In her rookie elite triathlon season, Katie Hursey (USA) made a name for herself as she killed the run in Palamos to win her first World Cup title in two hours, one minute, 19 seconds.
“I just looked at as a swim race, a bike race and a run race,” Hursey said. “I tried my hardest in all three and it worked out today. “
The run was also key for Italy’s Annamaria Mazzetti and Australia’s Tamsyn Moana-Veale, as they both made up a sizeable gap off the bike to run themselves onto the podium. Mazzetti took silver in 2:02:06, while Moana-Veale was third in 2:02:08.
The usual suspects were out of the water first, which saw the return of Lucy Hall (GBR) to racing after a break due to injury. Reminiscent of the 2012 Banyoles World Cup, local hope Carolina Routier followed Hall out of the two-lap beach swim with a 17-second lead.
Natalie Milne (GBR), who crushed the swim at the World Triathlon Kitzbuehel, wasn’t far off and quickly joined Hall & Routier out of transition as did Americans Erin Jones and Hursey. The five formed a lead pack and hustled on the first lap for a 50-second advantage.
While strong athletes like Mazzetti, Kirsten Sweetland (CAN), Ainhoa Murua (ESP) and Amelie Kretz (CAN) rode in the chase group, the 18-deep pack couldn’t manage to bridge up despite Sweetland’s attempts to push the pace. On the second lap, the group looked prepared to reel in the fast five, chipping away seven seconds of the leaders’ advantage.
But their spark of energy was short lived as they fell back to a 51-second deficit midway through the seven-lap bike course. With a stroke of bad luck, Hall fell to the second chase group and out of contention for the podium on the sixth lap, but that didn’t stop the leaders from plowing to a 1:13 advantage with just one lap to go.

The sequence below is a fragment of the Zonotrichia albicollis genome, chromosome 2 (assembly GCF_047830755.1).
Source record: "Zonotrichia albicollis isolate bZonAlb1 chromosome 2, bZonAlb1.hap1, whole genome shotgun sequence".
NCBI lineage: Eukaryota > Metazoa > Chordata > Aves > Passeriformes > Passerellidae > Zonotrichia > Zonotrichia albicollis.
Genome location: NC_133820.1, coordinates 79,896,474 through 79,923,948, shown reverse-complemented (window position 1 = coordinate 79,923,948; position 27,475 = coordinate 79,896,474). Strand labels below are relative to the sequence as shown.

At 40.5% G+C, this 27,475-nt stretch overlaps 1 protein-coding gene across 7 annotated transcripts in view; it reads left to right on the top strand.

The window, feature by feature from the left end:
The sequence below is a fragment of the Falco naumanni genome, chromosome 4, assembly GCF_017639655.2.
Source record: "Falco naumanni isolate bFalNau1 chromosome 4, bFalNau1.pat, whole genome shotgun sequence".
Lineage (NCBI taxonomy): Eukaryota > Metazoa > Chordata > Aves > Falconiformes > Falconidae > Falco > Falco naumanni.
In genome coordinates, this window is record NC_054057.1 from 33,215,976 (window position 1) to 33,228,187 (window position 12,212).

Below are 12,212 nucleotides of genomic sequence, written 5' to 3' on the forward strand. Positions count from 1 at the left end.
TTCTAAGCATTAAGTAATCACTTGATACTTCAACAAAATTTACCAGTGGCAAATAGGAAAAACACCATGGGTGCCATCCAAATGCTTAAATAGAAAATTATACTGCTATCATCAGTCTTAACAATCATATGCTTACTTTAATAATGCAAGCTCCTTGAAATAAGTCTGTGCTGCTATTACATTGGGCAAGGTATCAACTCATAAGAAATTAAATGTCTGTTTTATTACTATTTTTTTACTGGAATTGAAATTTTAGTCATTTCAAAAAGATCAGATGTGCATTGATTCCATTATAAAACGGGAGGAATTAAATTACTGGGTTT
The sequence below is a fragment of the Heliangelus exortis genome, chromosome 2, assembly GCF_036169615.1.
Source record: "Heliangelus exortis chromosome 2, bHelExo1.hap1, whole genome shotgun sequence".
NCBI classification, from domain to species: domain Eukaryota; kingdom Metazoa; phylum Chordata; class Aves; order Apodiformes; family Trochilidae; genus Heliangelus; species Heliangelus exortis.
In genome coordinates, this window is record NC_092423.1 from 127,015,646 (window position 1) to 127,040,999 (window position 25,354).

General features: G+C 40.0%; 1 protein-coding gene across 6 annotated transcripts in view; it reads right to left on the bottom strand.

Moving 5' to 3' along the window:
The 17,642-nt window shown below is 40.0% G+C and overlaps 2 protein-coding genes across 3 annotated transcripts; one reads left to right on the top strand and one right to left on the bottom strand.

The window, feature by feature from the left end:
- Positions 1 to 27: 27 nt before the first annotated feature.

The quad of Hursey, Jones, Routier and Milne stormed out on the run course with a 1:24 head start. With a running background, Hursey took off and never looked back on the three-lap course. Straight away she worked to build her lead, cruising 22 seconds ahead of teammate on the first time around the circuit. It only increased from there, earning Hursey her first ITU podium.
“Sometimes I think it’s a nice a little warm up to do the swim and the bike first and get off and already have your legs ready,” said Hursey.
Meanwhile, Mazzetti, Sweetland and Moana-Veale worked to cross the gaping hole left by the leaders on the run course. Moana-Veale went first, overtaking Jones on the second lap, but Mazzetti executed a solid race plan to keep the Aussie in sight. The Italian struck just at the last moment, sprinting past Moana-Veale in the final metres for silver and leaving bronze for Moana-Veale.
“When we started the run I knew there was a group ahead,” Moana-Veale said. “I was just trying to tick them off and get myself into podium position. I was really hoping for second but it didn’t quite happen. But I"m still really stoked.”